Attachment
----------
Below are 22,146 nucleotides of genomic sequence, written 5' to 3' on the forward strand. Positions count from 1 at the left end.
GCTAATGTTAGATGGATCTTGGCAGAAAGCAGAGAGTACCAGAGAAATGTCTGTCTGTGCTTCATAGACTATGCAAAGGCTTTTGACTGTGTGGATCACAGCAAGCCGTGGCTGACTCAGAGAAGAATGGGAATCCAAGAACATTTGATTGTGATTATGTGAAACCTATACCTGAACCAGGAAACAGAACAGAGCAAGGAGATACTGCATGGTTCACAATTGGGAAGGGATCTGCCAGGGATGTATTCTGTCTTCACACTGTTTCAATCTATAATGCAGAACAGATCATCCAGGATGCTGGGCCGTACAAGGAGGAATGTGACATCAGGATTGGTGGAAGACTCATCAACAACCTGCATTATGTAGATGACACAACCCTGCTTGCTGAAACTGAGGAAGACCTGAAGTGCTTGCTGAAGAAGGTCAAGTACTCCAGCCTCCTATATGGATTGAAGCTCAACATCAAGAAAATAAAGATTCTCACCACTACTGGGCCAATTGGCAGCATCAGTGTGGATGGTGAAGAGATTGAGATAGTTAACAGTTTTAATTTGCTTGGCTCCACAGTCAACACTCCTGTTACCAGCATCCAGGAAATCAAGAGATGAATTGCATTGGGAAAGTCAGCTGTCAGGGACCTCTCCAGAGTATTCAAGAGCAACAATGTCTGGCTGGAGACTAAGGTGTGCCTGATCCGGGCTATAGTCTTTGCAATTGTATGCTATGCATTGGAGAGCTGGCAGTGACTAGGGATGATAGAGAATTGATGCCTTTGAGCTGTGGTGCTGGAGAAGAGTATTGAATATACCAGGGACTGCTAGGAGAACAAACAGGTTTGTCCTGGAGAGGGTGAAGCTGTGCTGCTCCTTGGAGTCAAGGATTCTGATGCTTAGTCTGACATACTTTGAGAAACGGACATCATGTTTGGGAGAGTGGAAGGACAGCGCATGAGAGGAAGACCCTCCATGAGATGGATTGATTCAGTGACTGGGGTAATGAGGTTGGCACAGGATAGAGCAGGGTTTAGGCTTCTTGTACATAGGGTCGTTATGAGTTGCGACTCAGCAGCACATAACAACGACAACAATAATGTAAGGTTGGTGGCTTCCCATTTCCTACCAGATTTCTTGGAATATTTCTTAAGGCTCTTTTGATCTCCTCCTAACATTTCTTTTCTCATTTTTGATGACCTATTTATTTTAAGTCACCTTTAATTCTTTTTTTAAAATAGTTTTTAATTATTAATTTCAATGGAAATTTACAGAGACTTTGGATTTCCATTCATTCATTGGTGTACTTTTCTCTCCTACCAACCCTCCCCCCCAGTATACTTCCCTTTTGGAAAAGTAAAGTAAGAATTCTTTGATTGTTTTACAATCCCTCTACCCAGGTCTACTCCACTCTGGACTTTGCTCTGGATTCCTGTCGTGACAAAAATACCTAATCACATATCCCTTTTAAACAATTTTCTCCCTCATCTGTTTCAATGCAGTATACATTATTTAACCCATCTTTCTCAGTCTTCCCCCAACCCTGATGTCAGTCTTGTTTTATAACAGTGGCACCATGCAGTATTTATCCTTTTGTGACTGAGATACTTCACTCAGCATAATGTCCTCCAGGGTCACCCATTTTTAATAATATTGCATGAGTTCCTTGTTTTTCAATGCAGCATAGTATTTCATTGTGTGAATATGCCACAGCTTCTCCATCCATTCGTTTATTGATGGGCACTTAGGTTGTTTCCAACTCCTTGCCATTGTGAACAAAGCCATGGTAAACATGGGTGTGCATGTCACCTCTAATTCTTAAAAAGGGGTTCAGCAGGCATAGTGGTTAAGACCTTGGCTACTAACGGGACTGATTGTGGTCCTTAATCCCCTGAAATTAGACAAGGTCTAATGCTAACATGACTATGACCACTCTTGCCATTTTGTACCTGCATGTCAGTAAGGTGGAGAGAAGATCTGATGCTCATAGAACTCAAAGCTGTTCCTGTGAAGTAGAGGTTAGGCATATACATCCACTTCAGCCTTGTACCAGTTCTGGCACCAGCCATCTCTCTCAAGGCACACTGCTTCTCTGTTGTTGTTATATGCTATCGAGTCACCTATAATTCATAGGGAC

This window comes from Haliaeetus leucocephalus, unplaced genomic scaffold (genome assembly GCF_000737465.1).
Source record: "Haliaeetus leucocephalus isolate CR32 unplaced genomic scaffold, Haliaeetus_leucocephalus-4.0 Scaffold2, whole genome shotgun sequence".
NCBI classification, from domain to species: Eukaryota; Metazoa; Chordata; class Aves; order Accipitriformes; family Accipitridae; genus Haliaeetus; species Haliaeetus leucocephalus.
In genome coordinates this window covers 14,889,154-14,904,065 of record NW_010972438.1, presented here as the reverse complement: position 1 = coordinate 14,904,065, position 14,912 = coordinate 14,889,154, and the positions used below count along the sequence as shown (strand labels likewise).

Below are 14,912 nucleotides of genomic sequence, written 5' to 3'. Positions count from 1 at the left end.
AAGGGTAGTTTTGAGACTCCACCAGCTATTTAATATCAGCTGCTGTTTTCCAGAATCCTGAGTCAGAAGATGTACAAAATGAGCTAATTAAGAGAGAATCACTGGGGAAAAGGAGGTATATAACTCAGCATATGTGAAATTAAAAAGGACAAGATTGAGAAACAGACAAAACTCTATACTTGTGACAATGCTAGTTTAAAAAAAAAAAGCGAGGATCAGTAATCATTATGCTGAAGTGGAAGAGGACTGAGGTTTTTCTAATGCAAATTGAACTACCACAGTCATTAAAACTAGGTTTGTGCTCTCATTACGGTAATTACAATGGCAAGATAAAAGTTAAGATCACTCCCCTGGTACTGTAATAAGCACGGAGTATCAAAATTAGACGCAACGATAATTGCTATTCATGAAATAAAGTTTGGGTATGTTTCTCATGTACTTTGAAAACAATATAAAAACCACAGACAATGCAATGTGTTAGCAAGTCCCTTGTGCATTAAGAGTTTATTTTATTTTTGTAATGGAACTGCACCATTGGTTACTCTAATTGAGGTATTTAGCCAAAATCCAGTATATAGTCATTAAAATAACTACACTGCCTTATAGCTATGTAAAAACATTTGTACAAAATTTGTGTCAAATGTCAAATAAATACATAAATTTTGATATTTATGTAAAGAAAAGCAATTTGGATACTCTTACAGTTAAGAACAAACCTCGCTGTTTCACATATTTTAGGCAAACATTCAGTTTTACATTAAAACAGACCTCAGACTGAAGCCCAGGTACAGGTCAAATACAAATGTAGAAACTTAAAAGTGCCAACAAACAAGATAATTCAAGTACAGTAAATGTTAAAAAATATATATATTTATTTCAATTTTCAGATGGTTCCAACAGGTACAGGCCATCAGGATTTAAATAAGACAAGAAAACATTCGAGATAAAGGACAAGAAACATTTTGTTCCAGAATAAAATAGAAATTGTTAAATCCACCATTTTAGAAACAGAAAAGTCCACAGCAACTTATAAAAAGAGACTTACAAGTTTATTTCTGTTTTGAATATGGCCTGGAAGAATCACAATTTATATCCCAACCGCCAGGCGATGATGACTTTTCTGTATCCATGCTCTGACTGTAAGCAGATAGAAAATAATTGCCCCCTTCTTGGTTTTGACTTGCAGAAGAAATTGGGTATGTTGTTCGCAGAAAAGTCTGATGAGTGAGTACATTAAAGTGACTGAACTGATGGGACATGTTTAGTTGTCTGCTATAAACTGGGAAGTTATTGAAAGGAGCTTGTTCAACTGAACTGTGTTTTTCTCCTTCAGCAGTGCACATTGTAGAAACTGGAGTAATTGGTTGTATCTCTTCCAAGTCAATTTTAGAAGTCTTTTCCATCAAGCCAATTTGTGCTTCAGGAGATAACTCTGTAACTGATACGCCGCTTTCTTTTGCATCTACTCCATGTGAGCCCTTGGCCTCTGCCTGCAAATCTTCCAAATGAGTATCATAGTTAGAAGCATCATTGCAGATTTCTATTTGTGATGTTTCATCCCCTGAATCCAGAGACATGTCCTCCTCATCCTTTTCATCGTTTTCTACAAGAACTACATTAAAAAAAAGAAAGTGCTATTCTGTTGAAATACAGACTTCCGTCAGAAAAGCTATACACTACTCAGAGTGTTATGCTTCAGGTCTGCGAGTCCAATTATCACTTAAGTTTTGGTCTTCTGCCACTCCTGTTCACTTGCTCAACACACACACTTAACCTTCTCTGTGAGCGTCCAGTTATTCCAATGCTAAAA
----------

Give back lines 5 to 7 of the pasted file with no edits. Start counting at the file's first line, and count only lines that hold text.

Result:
NCBI classification, from domain to species: Eukaryota; Metazoa; Chordata; class Aves; order Accipitriformes; family Accipitridae; genus Haliaeetus; species Haliaeetus leucocephalus.
In genome coordinates this window covers 14,889,154-14,904,065 of record NW_010972438.1, presented here as the reverse complement: position 1 = coordinate 14,904,065, position 14,912 = coordinate 14,889,154, and the positions used below count along the sequence as shown (strand labels likewise).

Below are 14,912 nucleotides of genomic sequence, written 5' to 3'. Positions count from 1 at the left end.